Neolithic dolmens are an iconic archaeological component of West Wales. This blog entry relates to one of them: Carreg Samson. I reluctantly tread into wild Neolithic territories in my blog, but I would like to comment briefly on this monument in general terms and invite Neolithic archaeologists to qualify and update my comments.
Anyway, let’s start by annoying Neolithic archaeologists who now are dogmatic in denying that these are ‘tombs’ and ‘burial chambers’, citing that burial was a ‘function’ that might be only one of many uses to these monuments. Yes, ok, but they do reveal mortuary remains (see below) where not disturbed. Moreover, the argument that they are as much about the living as the dead is certainly true but applied in a wrong-headed fashion if intended to imply that this denies a funerary association. I say this because tombs are always about the living as much as the dead so please get over yourselves on this point Neolithic bods! Whether primarily to commemorate dead individuals and groups (‘ancestors’) or serving other functions, these monuments were constructed in the 4th millennium BC across western Britain and Ireland and were unquestionably associated with mortuary practices.
Carreg Samson is named after a Welsh early medieval saint who apparently single-fingeredly (if that is a term, which it probably isn’t) balanced the capstone. Samson purportedly travelled in Cornwall, the Channel Islands and died in Brittany. The connections with the western seaways of Atlantic Europe, even if here legendary, does reflect real contacts known from the 5th to 7th centuries linking West Wales with Cornwall, Brittany and SW France and Iberia. The antiquity of this association remains unclear although I welcome any views. The maritime location is, however, indicative of Christian medieval and modern communities well-versed in contacts with western Europe and throughout the Irish Sea zone.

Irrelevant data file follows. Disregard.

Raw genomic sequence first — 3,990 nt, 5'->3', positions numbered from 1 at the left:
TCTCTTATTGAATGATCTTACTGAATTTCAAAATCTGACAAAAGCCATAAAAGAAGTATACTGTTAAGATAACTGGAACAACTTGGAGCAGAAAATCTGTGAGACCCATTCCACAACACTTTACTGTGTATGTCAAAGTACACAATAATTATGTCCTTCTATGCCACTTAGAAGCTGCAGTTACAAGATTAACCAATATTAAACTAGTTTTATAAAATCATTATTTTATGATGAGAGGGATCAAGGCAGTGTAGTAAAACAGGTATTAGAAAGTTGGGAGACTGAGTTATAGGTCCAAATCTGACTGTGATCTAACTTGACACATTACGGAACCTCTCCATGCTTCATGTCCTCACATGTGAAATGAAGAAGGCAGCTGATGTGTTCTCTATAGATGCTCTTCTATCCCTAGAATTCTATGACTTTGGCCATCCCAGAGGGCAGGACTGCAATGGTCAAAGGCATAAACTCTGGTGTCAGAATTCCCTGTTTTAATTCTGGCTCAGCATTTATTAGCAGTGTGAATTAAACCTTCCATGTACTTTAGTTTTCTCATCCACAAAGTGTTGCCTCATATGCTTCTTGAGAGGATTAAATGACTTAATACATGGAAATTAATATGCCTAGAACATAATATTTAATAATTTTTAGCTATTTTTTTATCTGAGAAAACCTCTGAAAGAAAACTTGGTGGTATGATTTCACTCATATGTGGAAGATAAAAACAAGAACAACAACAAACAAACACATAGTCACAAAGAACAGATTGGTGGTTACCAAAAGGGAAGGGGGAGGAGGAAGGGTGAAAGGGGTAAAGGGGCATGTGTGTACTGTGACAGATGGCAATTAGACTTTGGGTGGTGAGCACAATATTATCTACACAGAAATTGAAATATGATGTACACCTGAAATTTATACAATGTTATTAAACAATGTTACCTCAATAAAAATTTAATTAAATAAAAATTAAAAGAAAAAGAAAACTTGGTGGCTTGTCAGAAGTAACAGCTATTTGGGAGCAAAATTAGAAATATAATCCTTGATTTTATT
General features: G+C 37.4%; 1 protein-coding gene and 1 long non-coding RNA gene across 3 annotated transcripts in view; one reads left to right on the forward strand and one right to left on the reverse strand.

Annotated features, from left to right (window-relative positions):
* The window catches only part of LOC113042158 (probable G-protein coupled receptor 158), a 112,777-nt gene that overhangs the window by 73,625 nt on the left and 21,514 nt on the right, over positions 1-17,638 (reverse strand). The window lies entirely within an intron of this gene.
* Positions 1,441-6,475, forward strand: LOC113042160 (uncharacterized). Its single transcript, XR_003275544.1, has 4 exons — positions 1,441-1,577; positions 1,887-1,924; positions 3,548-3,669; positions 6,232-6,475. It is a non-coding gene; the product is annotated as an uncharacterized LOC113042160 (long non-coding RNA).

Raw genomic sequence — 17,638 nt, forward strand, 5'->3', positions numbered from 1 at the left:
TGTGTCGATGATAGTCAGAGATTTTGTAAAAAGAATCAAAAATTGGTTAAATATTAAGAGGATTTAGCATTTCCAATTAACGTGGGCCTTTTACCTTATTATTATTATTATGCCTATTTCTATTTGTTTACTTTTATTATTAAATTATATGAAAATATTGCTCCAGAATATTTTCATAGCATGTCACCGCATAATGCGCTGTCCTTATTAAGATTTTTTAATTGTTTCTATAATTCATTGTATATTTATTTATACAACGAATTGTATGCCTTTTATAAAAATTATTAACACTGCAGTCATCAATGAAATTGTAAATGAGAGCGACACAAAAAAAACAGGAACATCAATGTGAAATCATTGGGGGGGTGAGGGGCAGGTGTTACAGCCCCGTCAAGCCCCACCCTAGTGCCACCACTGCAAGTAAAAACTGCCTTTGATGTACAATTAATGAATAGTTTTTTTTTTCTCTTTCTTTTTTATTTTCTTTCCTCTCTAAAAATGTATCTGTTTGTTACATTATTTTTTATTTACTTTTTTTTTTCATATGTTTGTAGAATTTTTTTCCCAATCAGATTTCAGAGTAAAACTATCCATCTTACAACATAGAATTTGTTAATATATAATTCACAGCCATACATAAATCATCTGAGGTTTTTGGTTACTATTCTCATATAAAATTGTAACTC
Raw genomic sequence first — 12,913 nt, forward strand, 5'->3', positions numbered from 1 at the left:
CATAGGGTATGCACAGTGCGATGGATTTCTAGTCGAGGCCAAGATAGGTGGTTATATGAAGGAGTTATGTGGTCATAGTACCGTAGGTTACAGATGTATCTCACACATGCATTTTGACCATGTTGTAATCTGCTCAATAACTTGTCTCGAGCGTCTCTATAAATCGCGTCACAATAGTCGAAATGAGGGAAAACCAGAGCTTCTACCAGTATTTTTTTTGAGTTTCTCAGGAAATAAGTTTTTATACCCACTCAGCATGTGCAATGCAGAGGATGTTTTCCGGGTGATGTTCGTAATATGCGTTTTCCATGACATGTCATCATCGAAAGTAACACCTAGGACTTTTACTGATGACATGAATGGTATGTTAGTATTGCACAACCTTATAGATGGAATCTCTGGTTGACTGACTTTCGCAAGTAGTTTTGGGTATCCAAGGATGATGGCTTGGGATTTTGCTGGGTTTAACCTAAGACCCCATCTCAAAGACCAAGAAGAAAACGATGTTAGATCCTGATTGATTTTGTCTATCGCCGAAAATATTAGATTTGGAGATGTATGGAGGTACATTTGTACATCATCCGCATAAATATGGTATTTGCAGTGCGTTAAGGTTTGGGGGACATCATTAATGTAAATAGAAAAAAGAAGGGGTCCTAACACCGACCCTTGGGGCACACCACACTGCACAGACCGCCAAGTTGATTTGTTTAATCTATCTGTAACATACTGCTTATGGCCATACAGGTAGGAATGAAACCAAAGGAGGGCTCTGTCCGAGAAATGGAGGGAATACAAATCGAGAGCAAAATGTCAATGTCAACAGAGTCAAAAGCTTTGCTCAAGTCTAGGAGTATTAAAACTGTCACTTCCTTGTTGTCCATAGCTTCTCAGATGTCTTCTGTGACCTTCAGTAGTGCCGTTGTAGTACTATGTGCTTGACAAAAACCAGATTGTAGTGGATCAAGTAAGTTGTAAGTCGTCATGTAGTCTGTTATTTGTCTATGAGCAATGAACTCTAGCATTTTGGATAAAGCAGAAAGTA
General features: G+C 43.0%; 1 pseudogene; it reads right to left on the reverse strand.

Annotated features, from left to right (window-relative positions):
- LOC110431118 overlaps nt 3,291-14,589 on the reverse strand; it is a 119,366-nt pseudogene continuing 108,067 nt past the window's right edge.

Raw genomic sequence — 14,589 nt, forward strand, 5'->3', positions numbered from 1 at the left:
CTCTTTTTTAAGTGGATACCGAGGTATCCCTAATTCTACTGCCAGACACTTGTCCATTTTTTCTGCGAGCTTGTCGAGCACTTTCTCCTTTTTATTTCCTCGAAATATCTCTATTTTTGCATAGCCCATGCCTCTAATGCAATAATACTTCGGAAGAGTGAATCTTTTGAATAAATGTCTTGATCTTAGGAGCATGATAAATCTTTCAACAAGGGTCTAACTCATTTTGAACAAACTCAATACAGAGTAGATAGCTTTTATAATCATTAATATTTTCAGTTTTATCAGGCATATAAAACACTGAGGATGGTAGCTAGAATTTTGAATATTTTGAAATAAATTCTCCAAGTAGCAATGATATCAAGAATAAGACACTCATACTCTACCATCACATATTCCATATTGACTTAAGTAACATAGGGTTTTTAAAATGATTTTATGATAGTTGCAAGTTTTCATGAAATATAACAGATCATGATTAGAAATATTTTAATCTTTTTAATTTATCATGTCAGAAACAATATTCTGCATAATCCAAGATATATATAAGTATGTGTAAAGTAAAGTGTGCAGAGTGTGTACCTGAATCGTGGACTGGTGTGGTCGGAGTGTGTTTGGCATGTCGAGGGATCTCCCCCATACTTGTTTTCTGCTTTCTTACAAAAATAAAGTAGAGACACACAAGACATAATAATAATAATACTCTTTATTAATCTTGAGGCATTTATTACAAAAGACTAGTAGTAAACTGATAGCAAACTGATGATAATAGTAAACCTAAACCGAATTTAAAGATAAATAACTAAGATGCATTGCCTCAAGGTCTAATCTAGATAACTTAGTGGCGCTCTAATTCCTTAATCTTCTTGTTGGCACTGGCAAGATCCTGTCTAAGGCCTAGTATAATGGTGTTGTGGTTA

The locations of megaliths have been much discussed by archaeologists, including their relationship with seascapes, mountains and rock outcrops including the work of Chris Tilley, George Nash, Vicki Cummings and Alisdair Whittle. Within the tradition of semiotic and phenemenological archaeologies, Neolithic dolmens such as Carreg Samson have received sustained attention over the last two decades. Located on sloping land overlooking Abercastle harbour, the monument enjoys a situation with views over land, sea and land beyond (Strumble Head). George Nash has postulated a Neolithic linearity to the monuments on Strumble Head of which Carreg Samson might relate to this.
It is generally presumed that most or all of the stones were originally covered with stone cairns, subsequently robbed away revealed the uprights. If so what we see today of these monuments is a ‘skeletal’ core with the ‘flesh’ and ‘skin’ of the monument robbed away. See here for a recent CGI reconstruction of Pentre Ifan to afford an idea of how Carreg Samson may once have looked. Therefore, we are very much looking at only elements of a larger monument, and elements that may have only been partly visible on completion of the monuments in the Neolithic and via firelight within confined dark or semi-dark spaces.
Carreg Samson comprises of six upright stones and a vast capstone over a chamber of 2m in height and 3.5m by 1.7m in area. Its composition is understood through excavations by the great Frances Lynch who identified the location of a seventh upright stone and a pairing of stones either side of a NW passage used to enter into the monument. Cummings et al. have discussed the careful deployment of asymmetry in these monuments in terms of both composition and location, and this certainly applies to the Carreg Samson monument.Carreg Samson’s composition involves some contrasting geologies, which Vicki Cummings has argued might be deliberate juxtapositions. Certainly, the veins of quartz in some stones and their contrasting shapes and sizes made each stone unique and distinct. Furthermore, the entire monument was situated in a pit, suggesting that a natural erratic was raised up on its original position to create the burial chamber. This site was associated with a Neolithic bowl and traces of cremation practices.
I visited the site multiple times with students and archaeologists over a decade again, so it was good to be back again. The site is largely unchanged since my earlier visits. However, on a wild and windy day, my kids sheltered only briefly among the stones before we retreated back to the warmth of the car. Still, the approach gives a fine sense of the Strumble as backdrop. Moreover, from the SE and E, the monument reminds me of Terry Pratchett’s Discworld character: ‘The Luggage’. I half-expected Carreg Samson to scuttle off seaward….